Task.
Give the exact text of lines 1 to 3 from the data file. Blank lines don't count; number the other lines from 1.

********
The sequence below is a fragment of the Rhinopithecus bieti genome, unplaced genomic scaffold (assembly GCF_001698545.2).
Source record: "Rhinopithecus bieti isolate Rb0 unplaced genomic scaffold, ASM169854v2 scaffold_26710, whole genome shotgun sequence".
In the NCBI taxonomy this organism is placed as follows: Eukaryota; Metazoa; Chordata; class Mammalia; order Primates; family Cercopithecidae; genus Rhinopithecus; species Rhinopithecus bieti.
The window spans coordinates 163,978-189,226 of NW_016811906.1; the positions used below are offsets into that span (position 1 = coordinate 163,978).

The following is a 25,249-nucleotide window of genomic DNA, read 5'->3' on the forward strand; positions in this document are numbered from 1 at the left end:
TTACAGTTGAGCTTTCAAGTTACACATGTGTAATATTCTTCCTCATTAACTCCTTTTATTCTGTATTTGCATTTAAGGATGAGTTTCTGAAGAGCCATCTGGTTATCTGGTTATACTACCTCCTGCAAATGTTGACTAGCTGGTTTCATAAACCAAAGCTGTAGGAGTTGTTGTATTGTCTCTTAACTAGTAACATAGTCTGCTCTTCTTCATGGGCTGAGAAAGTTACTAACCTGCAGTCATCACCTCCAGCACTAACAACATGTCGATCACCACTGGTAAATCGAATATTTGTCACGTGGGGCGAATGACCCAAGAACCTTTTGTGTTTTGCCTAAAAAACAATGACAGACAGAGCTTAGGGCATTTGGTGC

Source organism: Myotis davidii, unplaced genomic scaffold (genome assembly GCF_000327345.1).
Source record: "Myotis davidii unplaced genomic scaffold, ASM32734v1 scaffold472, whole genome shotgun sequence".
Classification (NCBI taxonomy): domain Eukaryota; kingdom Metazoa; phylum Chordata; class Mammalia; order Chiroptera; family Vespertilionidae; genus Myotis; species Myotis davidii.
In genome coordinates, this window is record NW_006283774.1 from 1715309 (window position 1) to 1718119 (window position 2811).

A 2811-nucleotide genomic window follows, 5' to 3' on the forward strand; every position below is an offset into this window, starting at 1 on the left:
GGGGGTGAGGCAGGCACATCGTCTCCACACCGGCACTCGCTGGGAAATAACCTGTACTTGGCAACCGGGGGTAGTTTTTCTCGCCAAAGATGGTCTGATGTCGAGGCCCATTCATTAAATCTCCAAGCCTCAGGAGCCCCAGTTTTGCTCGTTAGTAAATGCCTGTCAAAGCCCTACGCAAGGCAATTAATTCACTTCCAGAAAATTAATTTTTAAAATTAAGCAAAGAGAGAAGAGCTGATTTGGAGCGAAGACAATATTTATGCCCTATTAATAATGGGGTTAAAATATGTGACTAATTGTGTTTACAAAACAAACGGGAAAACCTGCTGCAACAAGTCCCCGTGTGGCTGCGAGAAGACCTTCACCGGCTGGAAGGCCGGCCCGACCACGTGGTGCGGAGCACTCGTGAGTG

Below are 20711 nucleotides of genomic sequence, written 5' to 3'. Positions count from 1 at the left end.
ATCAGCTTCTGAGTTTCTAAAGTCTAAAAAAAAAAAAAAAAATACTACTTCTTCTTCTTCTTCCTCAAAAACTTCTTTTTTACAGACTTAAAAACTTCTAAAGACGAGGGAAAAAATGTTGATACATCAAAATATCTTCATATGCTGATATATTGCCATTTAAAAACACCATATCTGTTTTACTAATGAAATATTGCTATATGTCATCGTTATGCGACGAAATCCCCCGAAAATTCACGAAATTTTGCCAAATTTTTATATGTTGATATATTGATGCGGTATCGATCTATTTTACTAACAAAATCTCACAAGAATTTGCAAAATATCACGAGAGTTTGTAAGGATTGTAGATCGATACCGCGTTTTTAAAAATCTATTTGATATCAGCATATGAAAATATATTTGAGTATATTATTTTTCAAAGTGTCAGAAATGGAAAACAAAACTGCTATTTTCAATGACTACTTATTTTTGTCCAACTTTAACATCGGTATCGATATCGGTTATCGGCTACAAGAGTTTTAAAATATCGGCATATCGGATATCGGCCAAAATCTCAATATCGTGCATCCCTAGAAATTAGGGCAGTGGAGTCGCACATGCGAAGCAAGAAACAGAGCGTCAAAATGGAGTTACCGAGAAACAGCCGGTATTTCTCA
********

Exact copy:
The sequence below is a fragment of the Rhinopithecus bieti genome, unplaced genomic scaffold (assembly GCF_001698545.2).
Source record: "Rhinopithecus bieti isolate Rb0 unplaced genomic scaffold, ASM169854v2 scaffold_26710, whole genome shotgun sequence".
In the NCBI taxonomy this organism is placed as follows: Eukaryota; Metazoa; Chordata; class Mammalia; order Primates; family Cercopithecidae; genus Rhinopithecus; species Rhinopithecus bieti.